Data retention stalls at committee level

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Data retention stalls at committee level

Updated: IIA welcomes AG's appointment.

The Australian Government’s controversial data retention proposal looks to have stalled at the committee review level following the appointment of a new Attorney-General and the announcement of an election date.

Outgoing Attorney-General Nicola Roxon was known for her hawkish views when it came to data retention but her replacement, Mark Dreyfus, remains an unknown quantity when it comes to the policy.

Leanne O’Donnell, senior associate at Herbert Geer lawyers, expects the current Government won't have time to get data retention bills passed.

Herbert Geer represents ISP iiNet, among others.

“There are nine sitting weeks left,” O'Donnell said. “It’s unlikely in my view there is enough time to get draft legislation on the table.”

The committee on data retention was originally slated to hand in its report in December 2012.

Newly elected president of the Internet Industry Association (IIA), Peter Lee, was optimistic the bill might never see the light of day.

"Mark Dreyfus has a background talking about privacy," Lee said. "We welcome a balanced approach to national security and the need for privacy."

David Campbell, president of the Pirate Party, noted that data retention was "unlikely to be the first thing" to get the new Attorney General's attention. “Regardless, his concerns about individual privacy may give us an advantage," he said.

The proposed data retention laws are part of a broader national security review, something that may be called into question should the Coalition take government in September.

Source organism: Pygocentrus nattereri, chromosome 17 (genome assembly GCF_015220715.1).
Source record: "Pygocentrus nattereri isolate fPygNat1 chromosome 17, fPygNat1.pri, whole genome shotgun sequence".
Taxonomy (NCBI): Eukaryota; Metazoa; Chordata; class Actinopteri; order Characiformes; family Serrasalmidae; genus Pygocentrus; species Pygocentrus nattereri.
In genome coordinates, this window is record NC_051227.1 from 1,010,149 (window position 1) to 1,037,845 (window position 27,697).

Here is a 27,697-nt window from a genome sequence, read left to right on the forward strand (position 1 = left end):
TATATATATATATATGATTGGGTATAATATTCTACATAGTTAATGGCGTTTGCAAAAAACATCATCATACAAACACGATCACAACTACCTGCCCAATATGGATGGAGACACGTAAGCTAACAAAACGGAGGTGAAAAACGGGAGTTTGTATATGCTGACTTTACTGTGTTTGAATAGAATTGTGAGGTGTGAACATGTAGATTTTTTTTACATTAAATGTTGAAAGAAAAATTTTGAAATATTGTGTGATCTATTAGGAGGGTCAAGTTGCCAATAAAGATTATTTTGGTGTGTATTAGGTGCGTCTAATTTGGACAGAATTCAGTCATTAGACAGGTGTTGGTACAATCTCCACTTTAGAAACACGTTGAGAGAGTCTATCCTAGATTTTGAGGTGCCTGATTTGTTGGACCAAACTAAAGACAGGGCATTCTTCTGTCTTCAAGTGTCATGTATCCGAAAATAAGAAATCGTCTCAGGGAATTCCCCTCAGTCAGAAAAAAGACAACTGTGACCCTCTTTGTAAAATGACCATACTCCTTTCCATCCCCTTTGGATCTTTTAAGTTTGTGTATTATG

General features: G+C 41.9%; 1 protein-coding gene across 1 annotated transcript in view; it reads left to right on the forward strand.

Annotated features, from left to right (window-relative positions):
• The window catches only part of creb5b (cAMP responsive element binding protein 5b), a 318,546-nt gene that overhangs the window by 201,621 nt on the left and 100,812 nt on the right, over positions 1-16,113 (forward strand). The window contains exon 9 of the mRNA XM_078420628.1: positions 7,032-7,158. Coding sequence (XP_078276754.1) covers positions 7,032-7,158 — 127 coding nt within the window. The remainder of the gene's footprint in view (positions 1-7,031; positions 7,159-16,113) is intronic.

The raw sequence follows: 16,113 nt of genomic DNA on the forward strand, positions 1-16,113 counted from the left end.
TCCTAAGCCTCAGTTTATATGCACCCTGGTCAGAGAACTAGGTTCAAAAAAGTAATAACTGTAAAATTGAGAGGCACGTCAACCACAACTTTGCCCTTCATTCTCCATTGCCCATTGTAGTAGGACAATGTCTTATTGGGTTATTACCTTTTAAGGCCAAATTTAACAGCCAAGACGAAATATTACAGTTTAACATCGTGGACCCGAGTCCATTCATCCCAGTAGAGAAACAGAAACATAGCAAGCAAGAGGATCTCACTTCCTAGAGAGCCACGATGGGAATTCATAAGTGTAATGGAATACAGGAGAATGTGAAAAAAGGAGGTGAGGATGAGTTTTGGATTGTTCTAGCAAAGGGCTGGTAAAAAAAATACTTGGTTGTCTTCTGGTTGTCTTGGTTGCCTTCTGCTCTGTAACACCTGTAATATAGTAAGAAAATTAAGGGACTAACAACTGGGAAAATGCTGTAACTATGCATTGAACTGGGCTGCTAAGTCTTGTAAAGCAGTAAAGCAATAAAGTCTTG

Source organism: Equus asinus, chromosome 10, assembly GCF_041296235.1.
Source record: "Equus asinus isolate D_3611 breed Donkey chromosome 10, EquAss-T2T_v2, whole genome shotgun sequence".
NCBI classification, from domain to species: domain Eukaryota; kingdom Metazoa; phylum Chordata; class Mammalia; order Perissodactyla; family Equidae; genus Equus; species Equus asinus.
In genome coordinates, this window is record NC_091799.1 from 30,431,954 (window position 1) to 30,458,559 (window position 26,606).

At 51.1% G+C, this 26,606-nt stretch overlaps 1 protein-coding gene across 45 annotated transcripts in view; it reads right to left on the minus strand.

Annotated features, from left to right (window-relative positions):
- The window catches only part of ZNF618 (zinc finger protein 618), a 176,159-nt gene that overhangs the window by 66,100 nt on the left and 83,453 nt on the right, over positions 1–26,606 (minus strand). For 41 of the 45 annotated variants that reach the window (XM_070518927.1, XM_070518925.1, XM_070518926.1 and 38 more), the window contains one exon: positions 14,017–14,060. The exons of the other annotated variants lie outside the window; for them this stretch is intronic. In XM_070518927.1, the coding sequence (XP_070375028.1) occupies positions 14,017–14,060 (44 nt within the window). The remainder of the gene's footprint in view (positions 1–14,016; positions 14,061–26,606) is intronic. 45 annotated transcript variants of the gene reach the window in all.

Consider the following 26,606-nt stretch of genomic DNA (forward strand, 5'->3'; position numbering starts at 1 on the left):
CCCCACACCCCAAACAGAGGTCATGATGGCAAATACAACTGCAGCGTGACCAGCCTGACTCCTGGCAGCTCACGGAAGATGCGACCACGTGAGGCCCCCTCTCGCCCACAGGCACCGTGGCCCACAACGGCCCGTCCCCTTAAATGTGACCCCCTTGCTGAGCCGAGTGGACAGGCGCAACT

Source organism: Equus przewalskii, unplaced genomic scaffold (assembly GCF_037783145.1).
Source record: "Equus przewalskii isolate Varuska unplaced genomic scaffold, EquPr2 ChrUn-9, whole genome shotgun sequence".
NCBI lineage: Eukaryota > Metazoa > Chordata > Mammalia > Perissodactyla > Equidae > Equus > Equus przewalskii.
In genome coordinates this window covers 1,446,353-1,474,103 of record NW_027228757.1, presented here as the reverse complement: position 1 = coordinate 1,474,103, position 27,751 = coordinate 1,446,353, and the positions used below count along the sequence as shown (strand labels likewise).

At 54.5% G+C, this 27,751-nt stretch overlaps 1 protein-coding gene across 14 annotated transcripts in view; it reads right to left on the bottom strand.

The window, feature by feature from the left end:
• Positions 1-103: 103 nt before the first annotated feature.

Data retention laws have attracted widespread criticism from luminaries such as Tim Berners-Lee, the inventor of the web, right through to the newly formalised Pirate Party.

Speaking in Sydney last week, Berners-Lee described the proposed laws as a “really really bad idea".

“If you record the websites that somebody visits, then you’re not going to get the criminals – they are going to use Tor … they’ll open up a VPN,” he said at the launch of a major CSIRO research initiative last week.

The proposed policy is deeply unpopular with internet service providers.

Last year iiNet’s chief regulatory officer Steve Dalby estimated storing browsing data would cost $60 million and require a dedicated data centre storing 20,000 terabytes of data.

Going further, Dalby estimated the cost of implementing the proposed laws would add $5 per month per account for customers.

“I think this is where you might start to see backlash from the general public,” O'Donnell said today.

“People will start to feel it in the hip pocket. It will be a law enforcement tax, and the government won’t pick up the tab.”

Updated. This story was updated on 5 Feb with the addition of Peter Lee's comments. 

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